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Don’t Touch These 3 Chinese Tech Stocks

The collapse of Luckin Coffee earlier this year caused many investors to become darkly skeptical of Chinese stocks. And the passage of a new Senate bill in May that could force Chinese companies to delist their stocks if they don't comply with new regulations exacerbated that pressure.

Faced with these issues, investors need to be more selective with Chinese stocks. Today, I'll highlight three Chinese stocks investors should avoid: Secoo (NASDAQ: SECO), Cheetah Mobile (NYSE: CMCM), and iQiyi (NASDAQ: IQ).

Image source: Getty Images.

1. Secoo

Luxury e-tailer Secoo went public at $13 in Sept. 2016, but it now trades at less than $3 a share. In its IPO filing, Secoo claimed it was "Asia's largest online integrated upscale products and services platform" by GMV (gross merchandise volume), or the value of all goods sold on its marketplace.

That claim, which was based on a report from the controversial research firm Frost & Sullivan, immediately raised red flags because Secoo generated a tiny amount of GMV compared to e-commerce giants Alibaba and JD.com.

Secoo's filing also included an unexplained gap between its "registered" and "active" customers, and indicated it was about to run out of cash prior to its IPO. Those issues all convinced investors to stay away from the stock.

Secoo's revenue and net income rose 28% and 4%, respectively, in fiscal 2019. But in the first quarter of 2020, its revenue declined 14%, and it posted a net loss -- even as Alibaba and JD continued to generate double-digit growth in revenue and profits. Therefore, it doesn't make any sense to invest in this shady e-commerce underdog when the market leaders are growing at much faster rates.

2. Cheetah Mobile

Cheetah Mobile went public at $14 a share six years ago, but its stock now trades at about $2. Cheetah produces a wide range of mobile apps and games for Chinese and overseas users, including Clean Master, CM Browser, CM Locker, and Piano Tiles 2.

Image source: Getty Images.

Cheetah initially impressed investors with its double-digit revenue and earnings growth, but its stock collapsed after Facebook and Alphabet's Google cut ties with Cheetah over allegations of ad fraud. Both companies claimed Cheetah was injecting background clicks on devices to claim credit and ad revenue for app installations that didn't originate from its own apps.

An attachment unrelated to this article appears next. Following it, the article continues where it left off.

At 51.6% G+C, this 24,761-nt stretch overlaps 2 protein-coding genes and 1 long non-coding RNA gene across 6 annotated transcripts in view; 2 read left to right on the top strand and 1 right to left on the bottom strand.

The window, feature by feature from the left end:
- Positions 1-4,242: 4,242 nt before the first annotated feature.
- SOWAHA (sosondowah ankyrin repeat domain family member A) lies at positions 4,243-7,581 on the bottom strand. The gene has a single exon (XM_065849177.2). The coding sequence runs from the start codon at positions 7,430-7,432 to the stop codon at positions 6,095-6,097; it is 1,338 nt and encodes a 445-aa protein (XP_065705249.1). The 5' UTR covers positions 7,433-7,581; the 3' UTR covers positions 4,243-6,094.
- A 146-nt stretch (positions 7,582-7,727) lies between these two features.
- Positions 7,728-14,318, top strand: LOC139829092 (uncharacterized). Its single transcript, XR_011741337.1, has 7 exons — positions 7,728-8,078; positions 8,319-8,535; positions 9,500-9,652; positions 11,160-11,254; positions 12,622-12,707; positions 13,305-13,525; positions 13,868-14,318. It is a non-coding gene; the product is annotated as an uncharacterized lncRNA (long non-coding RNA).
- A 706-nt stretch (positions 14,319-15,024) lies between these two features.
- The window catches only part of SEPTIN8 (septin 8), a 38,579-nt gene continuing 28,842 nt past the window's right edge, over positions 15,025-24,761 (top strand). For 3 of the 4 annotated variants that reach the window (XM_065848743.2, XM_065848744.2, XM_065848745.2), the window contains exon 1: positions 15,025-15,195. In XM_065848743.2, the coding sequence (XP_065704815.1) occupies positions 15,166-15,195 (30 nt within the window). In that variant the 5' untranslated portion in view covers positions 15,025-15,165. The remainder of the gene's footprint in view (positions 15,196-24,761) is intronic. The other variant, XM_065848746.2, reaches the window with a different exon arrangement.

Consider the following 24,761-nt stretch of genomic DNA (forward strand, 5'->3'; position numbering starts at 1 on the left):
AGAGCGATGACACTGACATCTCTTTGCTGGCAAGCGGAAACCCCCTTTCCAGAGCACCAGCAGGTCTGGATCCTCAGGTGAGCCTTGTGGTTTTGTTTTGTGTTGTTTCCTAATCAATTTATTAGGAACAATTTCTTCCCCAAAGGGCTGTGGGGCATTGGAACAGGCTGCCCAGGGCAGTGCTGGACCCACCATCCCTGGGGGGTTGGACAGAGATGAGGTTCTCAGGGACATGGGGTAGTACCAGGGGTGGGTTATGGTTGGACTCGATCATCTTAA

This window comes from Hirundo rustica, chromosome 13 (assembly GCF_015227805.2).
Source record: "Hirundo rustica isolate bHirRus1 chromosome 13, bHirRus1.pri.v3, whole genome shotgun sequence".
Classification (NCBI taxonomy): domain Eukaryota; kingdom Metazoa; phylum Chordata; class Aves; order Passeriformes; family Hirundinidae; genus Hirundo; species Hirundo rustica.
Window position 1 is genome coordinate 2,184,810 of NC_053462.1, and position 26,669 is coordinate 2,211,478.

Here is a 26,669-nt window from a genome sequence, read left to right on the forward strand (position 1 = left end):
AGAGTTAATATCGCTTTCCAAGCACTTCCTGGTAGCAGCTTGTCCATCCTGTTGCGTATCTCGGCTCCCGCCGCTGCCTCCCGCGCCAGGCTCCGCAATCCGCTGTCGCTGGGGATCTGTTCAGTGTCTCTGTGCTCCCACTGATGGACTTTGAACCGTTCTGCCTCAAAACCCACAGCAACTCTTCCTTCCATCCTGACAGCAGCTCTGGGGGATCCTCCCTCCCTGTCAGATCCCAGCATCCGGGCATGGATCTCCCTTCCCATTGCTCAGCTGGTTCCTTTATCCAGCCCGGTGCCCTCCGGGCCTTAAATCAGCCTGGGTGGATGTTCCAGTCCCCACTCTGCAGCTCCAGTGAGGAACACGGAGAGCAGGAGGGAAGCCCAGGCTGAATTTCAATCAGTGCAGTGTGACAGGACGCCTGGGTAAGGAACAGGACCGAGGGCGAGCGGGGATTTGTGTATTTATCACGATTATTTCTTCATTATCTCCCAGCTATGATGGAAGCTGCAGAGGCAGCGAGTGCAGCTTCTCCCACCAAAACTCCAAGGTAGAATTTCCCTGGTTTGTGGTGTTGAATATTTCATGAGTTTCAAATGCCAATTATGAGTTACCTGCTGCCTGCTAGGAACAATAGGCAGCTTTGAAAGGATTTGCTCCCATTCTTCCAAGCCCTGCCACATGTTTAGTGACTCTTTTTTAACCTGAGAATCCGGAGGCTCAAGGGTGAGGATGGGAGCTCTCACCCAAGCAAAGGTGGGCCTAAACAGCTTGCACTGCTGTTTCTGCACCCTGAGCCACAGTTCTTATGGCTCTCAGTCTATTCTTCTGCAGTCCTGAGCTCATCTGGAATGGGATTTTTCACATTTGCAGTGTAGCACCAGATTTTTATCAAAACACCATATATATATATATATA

Facebook barred Cheetah from its ad network, while Google booted Cheetah from its ad network and Play Store. That one-two punch caused Cheetah's revenue and adjusted earnings to plunge 28% and 71%, respectively, last year. Analysts expect its revenue to tumble another 35% this year and result in a net loss.

To stay afloat, Cheetah divested its higher-growth live video streaming business and its stake in ByteDance to raise cash and expand its new AI-related robotics business -- but that unit remains unprofitable. Cheetah's apps are still available in China, but competition from Alibaba, Tencent, and other bigger companies could finish off its struggling domestic business.

3. iQiyi

Baidu (NASDAQ: BIDU) spun off iQiyi, one of the top video streaming platforms in China, in an IPO two years ago. iQiyi's revenue rose 52% in 2018, but decelerated to 16% growth in 2019 and just 7% in the first half of 2020. Its net losses also widened annually during all three periods.

iQiyi's slowdown can be attributed to competition from Tencent Video, Alibaba's Youku Tudou, and Bilibili, as well as sluggish ad spending in China. iQiyi expects that slowdown to continue with 0%-6% revenue growth in the third quarter.

Those weaknesses already made iQiyi a wobbly investment, but the prolific short seller Muddy Waters -- which correctly identified Luckin Coffee's fraudulent practices before its stock crashed -- also accused iQiyi of fraud earlier this year.

Muddy Waters and Wolfpack Research claimed iQiyi inflated its revenue by up to 44% and its user numbers by as much as 60%. Last quarter, iQiyi disclosed that those accusations had triggered an SEC probe into its accounting practices.

iQiyi is still trading about a dollar above its IPO price, but it could quickly lose its footing if the SEC probe forces the company to restate its financials. That trouble would also likely take down Baidu, which relies heavily on iQiyi's revenue growth to offset its declining ad revenue.

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Suzanne Frey, an executive at Alphabet, is a member of The Motley Fool's board of directors. Randi Zuckerberg, a former director of market development and spokeswoman for Facebook and sister to its CEO, Mark Zuckerberg, is a member of The Motley Fool's board of directors. Leo Sun owns shares of Baidu, Facebook, and JD.com. The Motley Fool owns shares of and recommends Alibaba Group Holding Ltd., Alphabet (A shares), Alphabet (C shares), Baidu, Bilibili, Facebook, JD.com, and Luckin Coffee Inc. The Motley Fool recommends iQiyi. The Motley Fool has a disclosure policy.


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